Wyrd - OE: that which has become; fate-shaping; destiny-unfolding

Monday, 12 November 2012

Ten tall-tales from the skeptics – the come-backs to topple them

Photo Credit: WireWizard
First published on EarthTimes as "Ten tall-tales from the climate change skeptics

The devil has all of the best songs, so they say. And the climate-change denial camp have certainly banged out their tunes to good effect, over the last few years. It's not hard to see why the clamor of the climate skeptics has won more and more of those thronging in the stalls. But if you're caught out by one of those seductive refrains from the naysayers, what you need is counter-melody to cut them short. So what are the top-ten comebacks to the tall-tales often peddled by the denialist community?

1 Warming isn't really happening, it's all down to the 'urban heat-island effect'
The consensus that the planet is warming didn't just drop off of a graph of dodgily-placed thermometers. Yes, cities and towns are warmer than the countryside, and yes, urban areas have swallowed rural ones over the last century. But climate scientists try to correct for these when working out the globe's average temperature.

And the indicators that temperatures are rising come from a myriad of sources, not just land-based temperature records. Satellites, tree-rings, snow and ice-cores, stalactites and corals – all of these are used to piece together the global temperature record. And they confirm that the recent warming is unprecedented.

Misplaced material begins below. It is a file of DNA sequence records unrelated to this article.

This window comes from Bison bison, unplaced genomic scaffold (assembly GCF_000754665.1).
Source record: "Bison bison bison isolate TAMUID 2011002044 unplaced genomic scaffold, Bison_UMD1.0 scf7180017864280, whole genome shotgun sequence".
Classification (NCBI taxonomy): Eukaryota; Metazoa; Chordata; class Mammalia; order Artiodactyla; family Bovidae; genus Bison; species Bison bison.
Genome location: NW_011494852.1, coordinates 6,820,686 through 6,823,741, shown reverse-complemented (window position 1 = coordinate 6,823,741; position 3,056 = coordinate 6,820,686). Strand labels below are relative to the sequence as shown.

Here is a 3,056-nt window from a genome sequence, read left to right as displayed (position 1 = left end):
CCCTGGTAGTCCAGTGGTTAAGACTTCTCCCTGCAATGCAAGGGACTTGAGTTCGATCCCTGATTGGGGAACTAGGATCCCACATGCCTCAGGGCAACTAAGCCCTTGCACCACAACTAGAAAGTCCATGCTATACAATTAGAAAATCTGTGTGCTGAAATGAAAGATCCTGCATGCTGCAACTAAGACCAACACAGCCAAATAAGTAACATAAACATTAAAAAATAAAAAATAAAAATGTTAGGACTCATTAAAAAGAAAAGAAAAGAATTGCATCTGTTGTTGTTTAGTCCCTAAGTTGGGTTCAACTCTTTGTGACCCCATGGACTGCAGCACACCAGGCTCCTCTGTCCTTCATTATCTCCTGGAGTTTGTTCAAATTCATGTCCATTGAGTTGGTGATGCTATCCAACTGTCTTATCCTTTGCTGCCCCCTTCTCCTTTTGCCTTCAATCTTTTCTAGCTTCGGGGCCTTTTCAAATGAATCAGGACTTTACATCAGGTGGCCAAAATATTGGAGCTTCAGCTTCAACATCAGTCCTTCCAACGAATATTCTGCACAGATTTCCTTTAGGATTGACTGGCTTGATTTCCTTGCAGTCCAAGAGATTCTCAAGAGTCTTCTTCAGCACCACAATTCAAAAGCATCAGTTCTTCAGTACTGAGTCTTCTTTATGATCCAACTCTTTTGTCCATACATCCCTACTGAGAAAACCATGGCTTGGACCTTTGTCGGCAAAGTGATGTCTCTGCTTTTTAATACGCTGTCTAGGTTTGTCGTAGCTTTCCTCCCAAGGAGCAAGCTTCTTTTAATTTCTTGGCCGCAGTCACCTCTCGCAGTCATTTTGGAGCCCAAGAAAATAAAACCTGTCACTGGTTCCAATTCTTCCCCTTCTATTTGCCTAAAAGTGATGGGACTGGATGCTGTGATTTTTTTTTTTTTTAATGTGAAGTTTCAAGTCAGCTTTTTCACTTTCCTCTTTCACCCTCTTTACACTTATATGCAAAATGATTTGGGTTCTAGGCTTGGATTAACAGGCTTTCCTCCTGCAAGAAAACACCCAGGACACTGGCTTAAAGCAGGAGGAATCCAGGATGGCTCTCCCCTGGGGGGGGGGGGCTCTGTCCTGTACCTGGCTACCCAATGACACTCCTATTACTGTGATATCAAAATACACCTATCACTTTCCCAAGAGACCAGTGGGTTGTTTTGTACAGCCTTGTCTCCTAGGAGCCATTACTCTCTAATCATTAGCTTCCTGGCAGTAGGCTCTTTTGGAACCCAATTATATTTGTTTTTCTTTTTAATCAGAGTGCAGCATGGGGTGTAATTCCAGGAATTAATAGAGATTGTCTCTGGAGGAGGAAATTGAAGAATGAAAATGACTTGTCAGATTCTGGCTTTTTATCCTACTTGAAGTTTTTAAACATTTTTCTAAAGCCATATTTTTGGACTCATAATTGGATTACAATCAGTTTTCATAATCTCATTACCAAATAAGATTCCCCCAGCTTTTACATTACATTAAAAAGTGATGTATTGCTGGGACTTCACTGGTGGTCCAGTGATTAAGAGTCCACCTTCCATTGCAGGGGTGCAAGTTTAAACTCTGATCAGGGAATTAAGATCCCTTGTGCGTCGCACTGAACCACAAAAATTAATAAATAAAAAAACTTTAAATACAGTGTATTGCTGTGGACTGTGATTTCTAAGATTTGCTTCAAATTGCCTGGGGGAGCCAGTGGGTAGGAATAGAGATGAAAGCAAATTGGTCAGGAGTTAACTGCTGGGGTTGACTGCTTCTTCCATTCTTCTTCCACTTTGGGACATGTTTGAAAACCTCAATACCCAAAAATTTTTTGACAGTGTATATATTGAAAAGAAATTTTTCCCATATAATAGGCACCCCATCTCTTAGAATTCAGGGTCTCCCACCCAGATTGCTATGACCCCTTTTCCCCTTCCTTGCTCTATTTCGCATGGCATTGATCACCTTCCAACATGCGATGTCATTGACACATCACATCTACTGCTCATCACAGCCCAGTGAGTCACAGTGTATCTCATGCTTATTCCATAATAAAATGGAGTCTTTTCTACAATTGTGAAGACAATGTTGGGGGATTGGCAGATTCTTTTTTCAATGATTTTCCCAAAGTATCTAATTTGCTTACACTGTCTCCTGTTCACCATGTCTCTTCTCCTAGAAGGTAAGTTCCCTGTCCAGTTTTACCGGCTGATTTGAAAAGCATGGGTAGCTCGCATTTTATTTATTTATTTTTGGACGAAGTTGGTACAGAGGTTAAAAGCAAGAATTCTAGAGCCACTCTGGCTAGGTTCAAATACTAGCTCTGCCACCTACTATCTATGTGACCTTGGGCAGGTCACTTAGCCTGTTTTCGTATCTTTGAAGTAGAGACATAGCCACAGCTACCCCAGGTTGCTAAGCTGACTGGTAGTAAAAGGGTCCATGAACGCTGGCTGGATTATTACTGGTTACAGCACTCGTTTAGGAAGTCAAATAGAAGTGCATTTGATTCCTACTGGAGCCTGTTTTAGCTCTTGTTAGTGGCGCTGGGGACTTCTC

Monday, 5 November 2012

Black stain or clean climate?

First published on Earth Times as "Clean stoves could save lives and maybe the climate too"

Flecks of soot from a smoky open fire in India blacken more than just the roofs of the hut it is smoldering in. Fine particles of such smoke lodge deep in the lungs of women preparing meals, gifting them a dark scourge of ill-health and premature death. That same black soot floats higher into the air, where it helps to change the way clouds form - and so to warm the climate. Some specks may even end up coating ice in the frozen extremes of the planet, dulling their pristine surfaces, and hastening the melt of glaciers and ice-caps.

And recent reports suggest that the weakening monsoon in India, and unprecedented storms in the Arabian Sea, may owe their genesis to the smoggy brown clouds gathered over the Indian sub-continent. For such tiny little particles, soot appears to be having mammoth impacts, and in a host of different ways. But the problem of soot is not one of those tangled and knotted issues that needs an impossibly herculean effort to sort out. It may be that its dark legacy can be addressed by something as simple as a clean-burning stove.

From cooking to climate change

The problem of the gathering smoggy clouds over many parts of the developing world has been visible for decades. But only recently have all of the implications become apparent. Some of the particles making up the haze come from wildfires; some from coal-burning power stations; some from diesel-fumes, as urban traffic swells. But in many places, and especially in the Indian sub-continent, a large share comes from cooking stoves. It is thought that up to 3 billion people worldwide still cook over open fires or stoves, filling their homes, and the local atmosphere, with smoke. Maybe 800 million of these people are in India, in both cities and villages. And the sheer number of their cooking fires is helping to build up a 2 mile-thick hazy cloud over much of South Asia.